With near certainty, the Federal Reserve will raise its interest rates at this week’s Federal Open Market Committee meeting, marking the third rates rise this year, in keeping with its monetary policy normalization plans. But the Fed’s case for raising rates is shaky, as it has yet to articulate a consistent case for raising its policy rates, while the most reliable economic indicator does not justify this hike. The Fed has offered three possible reasons for raising rates. But each is problematic.
The first reason is the Phillips Curve model, which is an economic theory guiding Fed policy that says there are certain tradeoffs between the unemployment rate and inflation. One tradeoff is that when unemployment is below a certain level then the inflation rate should increase. This combination of low unemployment and accelerating inflation would call for tighter monetary policy with higher interest rates.
This is not happening today. The unemployment rate has declined steadily since the end of the Great Recession. Last week’s employment report from the Bureau of Labor Statistics had an unchanged 4.1 percent unemployment rate, though job creation exceeded estimates by economists. Yet, measured inflationhas fallen this year, to 1.4 percent off a January high of 1.8 percent.
The Phillips Curve relationship is simply not in the data. Fed Chairman Janet Yellen has admitted this, as has Fed Governor Lael Brainard. Minneapolis Fed President Neel Kashkari has gone so far as to identify the continued reliance on the Phillips Curve as “faith‐based” monetary policy. Yet, the Phillips Curve remains a key analytical tool for the FOMC. Because the Fed continues to rely, in part, on the Phillips Curve to set monetary policy, the simultaneously low unemployment and inflation numbers have forced more exotic explanations, particularly for inflation.
The second reason the Fed offers for raising rates is that the inflation data are being driven by “transitory” factors. However, the Fed has been citing transitory factors for at least the length of Yellen’s tenure as Fed chairman. Since adopting its explicit and symmetric 2 percent inflation target in 2012, the Fed has routinely undershot it, almost without exception, citing transitory factors as the cause year‐after‐year. In 2014, it was temporary movements in oil prices.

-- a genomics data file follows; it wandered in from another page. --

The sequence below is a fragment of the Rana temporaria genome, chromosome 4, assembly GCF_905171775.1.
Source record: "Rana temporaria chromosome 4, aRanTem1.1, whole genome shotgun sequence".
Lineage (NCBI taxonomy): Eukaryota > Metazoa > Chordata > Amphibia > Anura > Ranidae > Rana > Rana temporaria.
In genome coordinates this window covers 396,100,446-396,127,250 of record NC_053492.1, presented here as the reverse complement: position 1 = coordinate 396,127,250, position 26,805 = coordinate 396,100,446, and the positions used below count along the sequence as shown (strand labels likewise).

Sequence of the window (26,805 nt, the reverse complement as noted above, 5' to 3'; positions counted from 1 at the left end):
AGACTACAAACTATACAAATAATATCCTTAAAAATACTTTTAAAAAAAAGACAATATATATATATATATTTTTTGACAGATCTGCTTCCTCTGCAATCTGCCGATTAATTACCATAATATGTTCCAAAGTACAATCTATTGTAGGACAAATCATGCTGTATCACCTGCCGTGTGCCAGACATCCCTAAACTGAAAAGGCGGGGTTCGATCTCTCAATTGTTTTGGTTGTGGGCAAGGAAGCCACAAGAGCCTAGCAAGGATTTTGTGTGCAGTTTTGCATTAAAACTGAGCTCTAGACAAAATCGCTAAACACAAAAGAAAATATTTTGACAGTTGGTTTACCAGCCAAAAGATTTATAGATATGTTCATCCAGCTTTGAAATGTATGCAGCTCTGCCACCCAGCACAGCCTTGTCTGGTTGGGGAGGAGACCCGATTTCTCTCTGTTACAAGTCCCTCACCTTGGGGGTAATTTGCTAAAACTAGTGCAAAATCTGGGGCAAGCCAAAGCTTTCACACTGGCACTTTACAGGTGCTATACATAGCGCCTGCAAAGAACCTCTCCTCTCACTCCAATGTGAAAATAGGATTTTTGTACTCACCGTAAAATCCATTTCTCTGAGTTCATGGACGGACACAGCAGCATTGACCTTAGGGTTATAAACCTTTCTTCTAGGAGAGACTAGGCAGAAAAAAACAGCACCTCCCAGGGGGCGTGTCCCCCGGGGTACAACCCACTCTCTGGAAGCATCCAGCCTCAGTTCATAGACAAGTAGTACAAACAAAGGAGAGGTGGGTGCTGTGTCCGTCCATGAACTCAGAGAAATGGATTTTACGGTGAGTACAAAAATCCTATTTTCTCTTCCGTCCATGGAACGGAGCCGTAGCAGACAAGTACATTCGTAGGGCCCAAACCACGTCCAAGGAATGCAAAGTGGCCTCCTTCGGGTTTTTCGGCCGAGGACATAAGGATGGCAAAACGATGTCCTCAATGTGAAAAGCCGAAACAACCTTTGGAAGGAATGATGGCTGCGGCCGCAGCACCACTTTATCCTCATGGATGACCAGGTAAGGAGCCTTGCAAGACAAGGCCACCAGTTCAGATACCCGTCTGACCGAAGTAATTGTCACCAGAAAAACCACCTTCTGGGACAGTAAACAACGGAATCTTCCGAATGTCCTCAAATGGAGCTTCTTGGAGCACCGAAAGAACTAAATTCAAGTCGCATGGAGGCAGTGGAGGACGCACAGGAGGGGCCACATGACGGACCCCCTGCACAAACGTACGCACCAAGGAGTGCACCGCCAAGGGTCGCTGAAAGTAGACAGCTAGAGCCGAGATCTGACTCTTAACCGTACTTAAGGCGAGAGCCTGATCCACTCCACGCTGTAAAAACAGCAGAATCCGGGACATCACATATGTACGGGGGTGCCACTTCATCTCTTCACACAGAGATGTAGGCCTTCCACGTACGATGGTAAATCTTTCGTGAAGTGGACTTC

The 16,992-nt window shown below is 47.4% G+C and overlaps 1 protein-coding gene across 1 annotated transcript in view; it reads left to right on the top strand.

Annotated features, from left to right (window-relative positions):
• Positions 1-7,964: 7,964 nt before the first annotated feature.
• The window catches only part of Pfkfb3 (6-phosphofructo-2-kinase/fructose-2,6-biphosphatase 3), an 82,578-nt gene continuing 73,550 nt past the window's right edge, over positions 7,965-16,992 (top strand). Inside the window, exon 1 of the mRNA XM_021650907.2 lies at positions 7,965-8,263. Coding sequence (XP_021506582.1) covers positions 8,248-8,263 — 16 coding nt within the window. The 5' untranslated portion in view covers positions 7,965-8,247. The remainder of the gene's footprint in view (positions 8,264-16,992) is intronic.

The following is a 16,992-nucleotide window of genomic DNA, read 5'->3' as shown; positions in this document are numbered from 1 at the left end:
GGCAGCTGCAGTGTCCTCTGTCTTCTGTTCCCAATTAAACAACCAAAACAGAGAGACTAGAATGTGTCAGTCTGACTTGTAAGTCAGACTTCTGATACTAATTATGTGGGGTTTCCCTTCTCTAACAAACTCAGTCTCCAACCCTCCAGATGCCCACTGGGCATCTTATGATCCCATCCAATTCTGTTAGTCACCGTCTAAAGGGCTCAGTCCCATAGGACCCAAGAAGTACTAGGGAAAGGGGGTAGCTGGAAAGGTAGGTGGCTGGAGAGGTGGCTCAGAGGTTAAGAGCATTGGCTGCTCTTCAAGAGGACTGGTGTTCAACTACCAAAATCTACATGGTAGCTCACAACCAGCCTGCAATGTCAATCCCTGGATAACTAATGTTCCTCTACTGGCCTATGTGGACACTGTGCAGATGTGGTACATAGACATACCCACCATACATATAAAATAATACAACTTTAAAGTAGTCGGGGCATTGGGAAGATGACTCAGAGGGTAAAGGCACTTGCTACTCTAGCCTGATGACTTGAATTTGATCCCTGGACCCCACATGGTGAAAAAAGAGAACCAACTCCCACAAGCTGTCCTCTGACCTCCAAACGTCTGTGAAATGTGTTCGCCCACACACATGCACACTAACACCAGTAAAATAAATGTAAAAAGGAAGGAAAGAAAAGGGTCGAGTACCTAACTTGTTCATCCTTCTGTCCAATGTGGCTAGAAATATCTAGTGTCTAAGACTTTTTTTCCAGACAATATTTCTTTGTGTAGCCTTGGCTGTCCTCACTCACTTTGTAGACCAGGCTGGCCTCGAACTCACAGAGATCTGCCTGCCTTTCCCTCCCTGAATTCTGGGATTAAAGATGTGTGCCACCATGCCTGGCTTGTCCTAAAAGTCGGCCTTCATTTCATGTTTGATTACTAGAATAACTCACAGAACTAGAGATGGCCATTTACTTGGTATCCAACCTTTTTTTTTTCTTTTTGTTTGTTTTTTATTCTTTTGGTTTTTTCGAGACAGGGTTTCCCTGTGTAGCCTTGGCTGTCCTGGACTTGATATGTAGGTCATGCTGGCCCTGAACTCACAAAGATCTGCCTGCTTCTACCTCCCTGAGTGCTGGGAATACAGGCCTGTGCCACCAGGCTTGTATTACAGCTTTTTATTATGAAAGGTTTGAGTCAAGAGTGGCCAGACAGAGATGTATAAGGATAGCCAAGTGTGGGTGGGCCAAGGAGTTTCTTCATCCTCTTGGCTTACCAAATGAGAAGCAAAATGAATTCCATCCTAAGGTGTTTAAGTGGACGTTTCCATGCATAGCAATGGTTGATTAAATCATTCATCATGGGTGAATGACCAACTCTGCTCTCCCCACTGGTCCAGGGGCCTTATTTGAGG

Then in early 2015 it was declining import prices and dollar strength, which were joined by falling energy prices toward the end of the year. Yellen’s prepared remarks at all four press conferences in 2016 pointed to transitory factors affecting the inflation data. In June of this year, Yellen pointed to changes in wireless plans and prescription drugs as inflation headwinds. In testimony last month, Yellen modified the Fed’s storyline, acknowledging that this year’s inflation data were “surprisingly subdued” and even “puzzling.”
But then she reiterated that there may be a “number of transitory or idiosyncratic factors” holding down inflation. This repeated sequence raises an obvious question: How can the Fed be certain that the scheduled path of rate increases is consistent with its inflation target, while simultaneously becoming less and less certain about what causes inflation?
Lastly, Fed officials routinely claim that monetary policy effects the economy with a lag, making the current path of rates hikes necessary to prevent problems in the future. Lags certainly exist in some of the economic data the Fed looks at when setting policy. But it’s not necessarily the case for other data, such as nominal gross domestic product.
As a simple, direct measure of overall economic activity in the economy that incorporates information about prices, production, wages and employment, nominal GDP more readily reflects the changing stance of monetary policy. That makes it a better metric to judge Fed policy and its effectiveness. A proper monetary policy would keep nominal GDP growth steady.
Over the last two years, leading up to and continuing through the Fed’s tightening cycle, nominal GDP growth has averaged just over 3 percent. In contrast, during the two prior years, nominal GDP grew at more than 4 percent. The data reveal the contractionary impact of current Fed policy. It is critical to note, even an unwise rates hike of only 25 basis points will not crash the economy. But a persistent course of policy rates increases, as shown in the Fed’s projections, is concerning.
When justifying raising rates now, the Fed likes to cite a model, the Phillips Curve, that even its members admit does not fit the data. The Fed also has an inflation target, which it has routinely undershot for the better part of six years. While the board claims its policy works with lags, the most reliable indicator of the stance of monetary policy, nominal GDP, is already showing the contractionary impact of the Fed’s policy decisions.
The Federal Reserve has not articulated a coherent case for the path of rates increases. Meanwhile, the most reliable indicator for judging monetary policy is signaling that its plan will result in further monetary tightening, or worse, even recession.